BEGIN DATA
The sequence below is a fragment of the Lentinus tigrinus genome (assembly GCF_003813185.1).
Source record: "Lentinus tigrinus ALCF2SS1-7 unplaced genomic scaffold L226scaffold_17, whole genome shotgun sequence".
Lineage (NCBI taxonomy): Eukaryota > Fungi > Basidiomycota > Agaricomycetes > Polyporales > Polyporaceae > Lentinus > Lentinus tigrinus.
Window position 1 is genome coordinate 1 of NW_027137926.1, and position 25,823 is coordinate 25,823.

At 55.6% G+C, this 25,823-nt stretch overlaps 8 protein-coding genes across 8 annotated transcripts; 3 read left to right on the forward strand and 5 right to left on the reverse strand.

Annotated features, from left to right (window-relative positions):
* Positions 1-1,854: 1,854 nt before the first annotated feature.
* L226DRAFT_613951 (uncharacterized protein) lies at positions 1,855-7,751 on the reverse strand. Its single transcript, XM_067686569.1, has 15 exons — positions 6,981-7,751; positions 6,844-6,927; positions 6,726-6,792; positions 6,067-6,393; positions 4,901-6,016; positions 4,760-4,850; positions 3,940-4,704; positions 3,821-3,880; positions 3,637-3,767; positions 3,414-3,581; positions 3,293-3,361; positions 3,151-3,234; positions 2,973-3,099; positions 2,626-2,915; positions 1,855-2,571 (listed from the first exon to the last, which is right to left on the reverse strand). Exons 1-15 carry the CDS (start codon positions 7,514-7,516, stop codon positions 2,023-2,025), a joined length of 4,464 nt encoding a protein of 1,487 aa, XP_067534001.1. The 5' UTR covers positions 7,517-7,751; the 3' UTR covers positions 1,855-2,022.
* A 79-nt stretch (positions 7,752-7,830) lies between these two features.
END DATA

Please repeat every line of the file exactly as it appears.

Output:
The sequence below is a fragment of the Lentinus tigrinus genome (assembly GCF_003813185.1).
Source record: "Lentinus tigrinus ALCF2SS1-7 unplaced genomic scaffold L226scaffold_17, whole genome shotgun sequence".
Lineage (NCBI taxonomy): Eukaryota > Fungi > Basidiomycota > Agaricomycetes > Polyporales > Polyporaceae > Lentinus > Lentinus tigrinus.
Window position 1 is genome coordinate 1 of NW_027137926.1, and position 25,823 is coordinate 25,823.

At 55.6% G+C, this 25,823-nt stretch overlaps 8 protein-coding genes across 8 annotated transcripts; 3 read left to right on the forward strand and 5 right to left on the reverse strand.

Annotated features, from left to right (window-relative positions):
* Positions 1-1,854: 1,854 nt before the first annotated feature.
* L226DRAFT_613951 (uncharacterized protein) lies at positions 1,855-7,751 on the reverse strand. Its single transcript, XM_067686569.1, has 15 exons — positions 6,981-7,751; positions 6,844-6,927; positions 6,726-6,792; positions 6,067-6,393; positions 4,901-6,016; positions 4,760-4,850; positions 3,940-4,704; positions 3,821-3,880; positions 3,637-3,767; positions 3,414-3,581; positions 3,293-3,361; positions 3,151-3,234; positions 2,973-3,099; positions 2,626-2,915; positions 1,855-2,571 (listed from the first exon to the last, which is right to left on the reverse strand). Exons 1-15 carry the CDS (start codon positions 7,514-7,516, stop codon positions 2,023-2,025), a joined length of 4,464 nt encoding a protein of 1,487 aa, XP_067534001.1. The 5' UTR covers positions 7,517-7,751; the 3' UTR covers positions 1,855-2,022.
* A 79-nt stretch (positions 7,752-7,830) lies between these two features.